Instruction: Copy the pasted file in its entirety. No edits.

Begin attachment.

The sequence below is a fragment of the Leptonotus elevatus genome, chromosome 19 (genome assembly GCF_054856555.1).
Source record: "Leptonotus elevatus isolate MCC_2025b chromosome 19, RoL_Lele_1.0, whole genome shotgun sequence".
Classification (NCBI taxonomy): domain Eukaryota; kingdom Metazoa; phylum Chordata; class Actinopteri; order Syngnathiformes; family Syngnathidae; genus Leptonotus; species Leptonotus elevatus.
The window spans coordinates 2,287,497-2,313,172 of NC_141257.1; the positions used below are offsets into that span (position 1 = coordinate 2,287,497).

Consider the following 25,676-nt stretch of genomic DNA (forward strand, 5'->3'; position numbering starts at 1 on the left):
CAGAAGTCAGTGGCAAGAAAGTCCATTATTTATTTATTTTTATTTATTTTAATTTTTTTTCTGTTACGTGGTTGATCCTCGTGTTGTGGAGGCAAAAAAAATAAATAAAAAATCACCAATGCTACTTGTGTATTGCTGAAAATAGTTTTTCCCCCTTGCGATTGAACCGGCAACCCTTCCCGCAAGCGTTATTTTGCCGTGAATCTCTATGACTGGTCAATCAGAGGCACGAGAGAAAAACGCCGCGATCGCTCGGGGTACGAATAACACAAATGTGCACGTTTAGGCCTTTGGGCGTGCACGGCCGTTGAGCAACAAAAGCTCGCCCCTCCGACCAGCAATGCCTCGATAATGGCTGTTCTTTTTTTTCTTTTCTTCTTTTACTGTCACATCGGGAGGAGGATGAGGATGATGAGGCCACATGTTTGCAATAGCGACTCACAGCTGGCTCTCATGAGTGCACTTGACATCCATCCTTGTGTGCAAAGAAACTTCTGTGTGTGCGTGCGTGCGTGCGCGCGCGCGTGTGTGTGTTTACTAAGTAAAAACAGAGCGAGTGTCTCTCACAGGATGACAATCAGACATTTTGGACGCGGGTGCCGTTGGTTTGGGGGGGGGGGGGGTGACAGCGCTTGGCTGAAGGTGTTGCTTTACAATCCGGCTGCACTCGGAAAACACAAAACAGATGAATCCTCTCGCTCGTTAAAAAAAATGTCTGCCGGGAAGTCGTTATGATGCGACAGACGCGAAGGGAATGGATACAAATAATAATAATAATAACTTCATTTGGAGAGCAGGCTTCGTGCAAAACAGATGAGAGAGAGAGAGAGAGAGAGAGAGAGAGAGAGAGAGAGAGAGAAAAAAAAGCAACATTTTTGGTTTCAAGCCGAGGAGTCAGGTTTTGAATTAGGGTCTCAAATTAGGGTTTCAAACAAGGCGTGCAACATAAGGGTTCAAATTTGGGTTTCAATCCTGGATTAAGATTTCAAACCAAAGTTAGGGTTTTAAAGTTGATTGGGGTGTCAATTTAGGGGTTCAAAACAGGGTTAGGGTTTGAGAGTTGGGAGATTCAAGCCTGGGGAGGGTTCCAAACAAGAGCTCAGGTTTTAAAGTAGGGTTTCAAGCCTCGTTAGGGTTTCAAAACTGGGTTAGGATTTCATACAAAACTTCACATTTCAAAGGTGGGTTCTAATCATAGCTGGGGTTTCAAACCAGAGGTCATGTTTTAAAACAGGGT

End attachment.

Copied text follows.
The sequence below is a fragment of the Leptonotus elevatus genome, chromosome 19 (genome assembly GCF_054856555.1).
Source record: "Leptonotus elevatus isolate MCC_2025b chromosome 19, RoL_Lele_1.0, whole genome shotgun sequence".
Classification (NCBI taxonomy): domain Eukaryota; kingdom Metazoa; phylum Chordata; class Actinopteri; order Syngnathiformes; family Syngnathidae; genus Leptonotus; species Leptonotus elevatus.
The window spans coordinates 2,287,497-2,313,172 of NC_141257.1; the positions used below are offsets into that span (position 1 = coordinate 2,287,497).

Consider the following 25,676-nt stretch of genomic DNA (forward strand, 5'->3'; position numbering starts at 1 on the left):
CAGAAGTCAGTGGCAAGAAAGTCCATTATTTATTTATTTTTATTTATTTTAATTTTTTTTCTGTTACGTGGTTGATCCTCGTGTTGTGGAGGCAAAAAAAATAAATAAAAAATCACCAATGCTACTTGTGTATTGCTGAAAATAGTTTTTCCCCCTTGCGATTGAACCGGCAACCCTTCCCGCAAGCGTTATTTTGCCGTGAATCTCTATGACTGGTCAATCAGAGGCACGAGAGAAAAACGCCGCGATCGCTCGGGGTACGAATAACACAAATGTGCACGTTTAGGCCTTTGGGCGTGCACGGCCGTTGAGCAACAAAAGCTCGCCCCTCCGACCAGCAATGCCTCGATAATGGCTGTTCTTTTTTTTCTTTTCTTCTTTTACTGTCACATCGGGAGGAGGATGAGGATGATGAGGCCACATGTTTGCAATAGCGACTCACAGCTGGCTCTCATGAGTGCACTTGACATCCATCCTTGTGTGCAAAGAAACTTCTGTGTGTGCGTGCGTGCGTGCGCGCGCGCGTGTGTGTGTTTACTAAGTAAAAACAGAGCGAGTGTCTCTCACAGGATGACAATCAGACATTTTGGACGCGGGTGCCGTTGGTTTGGGGGGGGGGGGGGTGACAGCGCTTGGCTGAAGGTGTTGCTTTACAATCCGGCTGCACTCGGAAAACACAAAACAGATGAATCCTCTCGCTCGTTAAAAAAAATGTCTGCCGGGAAGTCGTTATGATGCGACAGACGCGAAGGGAATGGATACAAATAATAATAATAATAACTTCATTTGGAGAGCAGGCTTCGTGCAAAACAGATGAGAGAGAGAGAGAGAGAGAGAGAGAGAGAGAGAGAGAGAGAGAAAAAAAAGCAACATTTTTGGTTTCAAGCCGAGGAGTCAGGTTTTGAATTAGGGTCTCAAATTAGGGTTTCAAACAAGGCGTGCAACATAAGGGTTCAAATTTGGGTTTCAATCCTGGATTAAGATTTCAAACCAAAGTTAGGGTTTTAAAGTTGATTGGGGTGTCAATTTAGGGGTTCAAAACAGGGTTAGGGTTTGAGAGTTGGGAGATTCAAGCCTGGGGAGGGTTCCAAACAAGAGCTCAGGTTTTAAAGTAGGGTTTCAAGCCTCGTTAGGGTTTCAAAACTGGGTTAGGATTTCATACAAAACTTCACATTTCAAAGGTGGGTTCTAATCATAGCTGGGGTTTCAAACCAGAGGTCATGTTTTAAAACAGGGT